by Jim O’Toole, Townsville Bureau
The Queensland Parks and Wildlife Service continues its wanton shooting of extremely valuable straying cattle on unfenced Cape York national parks and Aboriginal land in most cases without the knowledge or authority of Traditional Owners and pastoralists.
The Queensland Labor Party Corporation is denying an alternative, cheap supply of protein to Peninsula Aboriginal communities by shooting and not allowing indigenous mustering teams to catch and slaughter these cattle for consumption in communities where the price of beef imported from Cairns or elsewhere averages $25 for one slice of beef steak at supermarkets.
There are three licenced slaughter houses on Cape York Peninsula where cattle could be processed.
Presently local communities have to resort to catching and consuming dwindling dugong and turtle populations for just a minimum protein intake.
On June 26, in response to complaints from Traditional Owners and local pastoralists we sent the below media inquiry to Minister Scanlon to which we have not received a reply.
The aerial culling by supposedly trained shooters who “shoot only unbranded stock” is laughable according to independent aerial shooter and nearby veteran cattle producer Mr John Witherspoon who shot many thousands of his own stock during the BTEC eradication campaign during the 1980’s.
He said is it impossible to distinguish between branded and unbranded cattle that are crashing through scrub at 40 – 50 klms per hour or galloping in high-grassed open forest being chased by a noisy helicopter.
Last year the QPWS claimed branded stock were not being shot or being wounded or maimed by QPWS employed shooters using 7.62 mm semi-auto rifles.
The QPS stated cattle were being killed by head shots only. Eye witness reports given to Cairns News were that many cattle, branded and unbranded were left to die with gut shots or broken limbs.
Recently commercial aircraft passengers witnessed a number of dead cattle on the ground at Heathlands National Park north east of Weipa, causing them anger and distress.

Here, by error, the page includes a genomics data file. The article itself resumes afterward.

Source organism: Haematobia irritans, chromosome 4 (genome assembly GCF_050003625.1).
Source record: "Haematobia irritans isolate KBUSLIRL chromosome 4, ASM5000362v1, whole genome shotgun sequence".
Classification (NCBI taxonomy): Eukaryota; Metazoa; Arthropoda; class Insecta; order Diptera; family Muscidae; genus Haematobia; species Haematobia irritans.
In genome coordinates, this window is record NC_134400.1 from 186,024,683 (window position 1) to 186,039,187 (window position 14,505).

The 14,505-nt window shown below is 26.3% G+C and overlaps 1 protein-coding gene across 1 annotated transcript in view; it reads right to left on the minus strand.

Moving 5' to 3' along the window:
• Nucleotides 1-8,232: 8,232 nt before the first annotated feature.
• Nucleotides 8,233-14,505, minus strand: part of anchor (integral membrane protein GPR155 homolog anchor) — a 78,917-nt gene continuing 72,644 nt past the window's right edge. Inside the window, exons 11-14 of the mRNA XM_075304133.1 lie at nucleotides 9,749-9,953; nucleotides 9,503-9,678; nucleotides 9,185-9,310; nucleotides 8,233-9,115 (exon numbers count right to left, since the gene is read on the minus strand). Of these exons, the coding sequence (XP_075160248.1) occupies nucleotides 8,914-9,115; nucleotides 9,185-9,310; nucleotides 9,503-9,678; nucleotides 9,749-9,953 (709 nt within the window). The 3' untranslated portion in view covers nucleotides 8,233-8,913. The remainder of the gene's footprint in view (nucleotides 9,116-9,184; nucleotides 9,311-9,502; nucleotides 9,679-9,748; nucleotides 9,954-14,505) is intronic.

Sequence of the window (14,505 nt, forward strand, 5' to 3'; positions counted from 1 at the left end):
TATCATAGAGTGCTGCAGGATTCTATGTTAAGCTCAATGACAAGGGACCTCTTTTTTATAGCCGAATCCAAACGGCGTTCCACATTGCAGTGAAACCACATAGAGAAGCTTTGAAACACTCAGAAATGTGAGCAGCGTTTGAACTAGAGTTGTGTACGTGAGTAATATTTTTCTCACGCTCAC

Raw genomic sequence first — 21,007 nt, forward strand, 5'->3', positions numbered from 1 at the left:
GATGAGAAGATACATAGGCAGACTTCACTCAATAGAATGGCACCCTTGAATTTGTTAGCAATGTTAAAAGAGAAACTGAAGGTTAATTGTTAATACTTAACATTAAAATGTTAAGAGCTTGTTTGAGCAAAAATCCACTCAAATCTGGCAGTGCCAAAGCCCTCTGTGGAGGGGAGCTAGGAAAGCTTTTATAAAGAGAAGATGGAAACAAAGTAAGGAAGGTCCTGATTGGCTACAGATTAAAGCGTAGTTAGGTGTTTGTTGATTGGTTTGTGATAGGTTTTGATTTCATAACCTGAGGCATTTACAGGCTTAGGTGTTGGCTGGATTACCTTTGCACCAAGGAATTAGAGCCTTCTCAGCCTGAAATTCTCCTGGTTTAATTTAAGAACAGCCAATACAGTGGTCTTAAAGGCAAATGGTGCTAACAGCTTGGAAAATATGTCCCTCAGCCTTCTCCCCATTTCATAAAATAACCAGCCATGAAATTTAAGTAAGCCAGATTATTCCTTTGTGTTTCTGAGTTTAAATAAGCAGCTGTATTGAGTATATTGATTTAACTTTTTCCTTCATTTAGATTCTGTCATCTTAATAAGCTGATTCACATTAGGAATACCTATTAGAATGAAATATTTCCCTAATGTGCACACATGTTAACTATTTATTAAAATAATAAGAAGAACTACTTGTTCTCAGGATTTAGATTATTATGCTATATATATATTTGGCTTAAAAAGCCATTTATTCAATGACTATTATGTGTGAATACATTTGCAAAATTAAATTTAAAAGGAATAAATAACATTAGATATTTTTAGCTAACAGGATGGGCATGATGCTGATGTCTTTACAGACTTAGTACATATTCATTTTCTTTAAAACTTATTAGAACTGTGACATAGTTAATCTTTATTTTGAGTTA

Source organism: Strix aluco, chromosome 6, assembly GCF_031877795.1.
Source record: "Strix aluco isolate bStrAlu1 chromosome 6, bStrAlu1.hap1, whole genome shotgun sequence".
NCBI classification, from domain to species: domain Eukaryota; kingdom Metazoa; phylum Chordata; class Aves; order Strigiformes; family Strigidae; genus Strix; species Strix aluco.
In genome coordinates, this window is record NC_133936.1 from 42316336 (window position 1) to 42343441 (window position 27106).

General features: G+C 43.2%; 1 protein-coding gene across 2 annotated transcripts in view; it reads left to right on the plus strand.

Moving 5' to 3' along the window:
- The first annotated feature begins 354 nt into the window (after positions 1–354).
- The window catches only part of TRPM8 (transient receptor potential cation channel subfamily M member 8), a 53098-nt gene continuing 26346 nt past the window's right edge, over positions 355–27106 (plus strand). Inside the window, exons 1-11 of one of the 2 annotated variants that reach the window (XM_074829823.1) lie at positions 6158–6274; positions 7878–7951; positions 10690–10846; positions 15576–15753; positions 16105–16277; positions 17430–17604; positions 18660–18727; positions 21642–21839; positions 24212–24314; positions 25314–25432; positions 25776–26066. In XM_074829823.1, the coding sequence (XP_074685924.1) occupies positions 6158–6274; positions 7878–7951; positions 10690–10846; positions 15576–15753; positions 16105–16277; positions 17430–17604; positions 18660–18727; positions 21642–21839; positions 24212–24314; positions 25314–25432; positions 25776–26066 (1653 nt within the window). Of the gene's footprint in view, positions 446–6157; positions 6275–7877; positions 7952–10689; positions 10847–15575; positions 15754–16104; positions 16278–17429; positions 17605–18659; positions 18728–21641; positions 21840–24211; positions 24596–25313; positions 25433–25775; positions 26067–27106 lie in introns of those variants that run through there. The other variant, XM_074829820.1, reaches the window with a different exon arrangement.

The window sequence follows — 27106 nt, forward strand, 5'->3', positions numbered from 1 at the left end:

The media inquiry below was not replied to by Minister Scanlon, a former Gold Coast solicitor. Cape York residents have told Cairns News they would be starting a class action against the QPWS which would be filed in the Federal Court, Cairns.
QPWS Cairns manager Chris Kinnaird would be a respondent it was claimed:
Minister Meaghan Scanlon
June 26, 2022
We have been made aware of an official Cape York Peninsula 10 year plan to eradicate all cattle from national parks, government nature reserves, private nature reserves, aboriginal-held land, DOGIT leases, Katter leases or any other land not held under a Pastoral Holding lease.
This in itself is a monumentally erroneous mission when few if any national parks are fenced.
CSIRO, in conjunction with Aboriginal-owned Normanby Station last year started a funded research project to electronically track the movements of cattle on Cape York Peninsula.
CSIRO refuses to release any information to us about this project.
Could you please confirm this ten year plan because as we write your officers are illegally shooting quite valuable cattle on national parks and Aboriginal land.
We have seen legal advice that these cattle do not belong to NPWS or the State Government in any shape or form.
Take note that when the State purchases Cape York properties, most of them former cattle stations, they are bought unstocked, eg, Dixie Station, Bramwell Station, Mt Kroll.
The only exception we are aware of is when Premier Beattie forced then lessees of Shelburne Bay Station to exit the property after refusing to renew their lease. In this case the State purchased the in situ cattle circa 2003.
Since then almost all of these Shelburne cattle have been either caught by local pastoralists or shot by NPWS.
Take note we have spoken directly to very experienced and professional aerial shooters who state that cattle or horses shot from the air cannot be differentiated between feral or domestic, branded or unbranded.
Indeed contributors to this news service have direct aerial shooting experience and confirm this fact.
It is legal malfeasance to suggest that cattle being shot have been abandoned by their owners after any period of time.
You should take cognizance of the fact that the entire Peninsula was officially declared stock-free by the DPI circa 1989 after the BTEC shoot out.
All cattle including their progeny re-introduced there since then have been purchased by pastoralists.
Can you please confirm that the long term plan for the Peninsula is to hand over the entire land mass to Aboriginal PBC’s and or other indigenous entities.
When does NPWS intend to shoot on Bromley NP, Batavia NP, Wenlock River and Wattle Hills?
Will the NPWS resume shooting along the Archer and Coen Rivers and when?
We are aware that pastoralists can apply for permits to enter national parks to recover their cattle but the process and conditions are so lengthy and onerous they either don’t apply or do so rarely receiving a ;permit.
Your early advice on all questions would be appreciated.#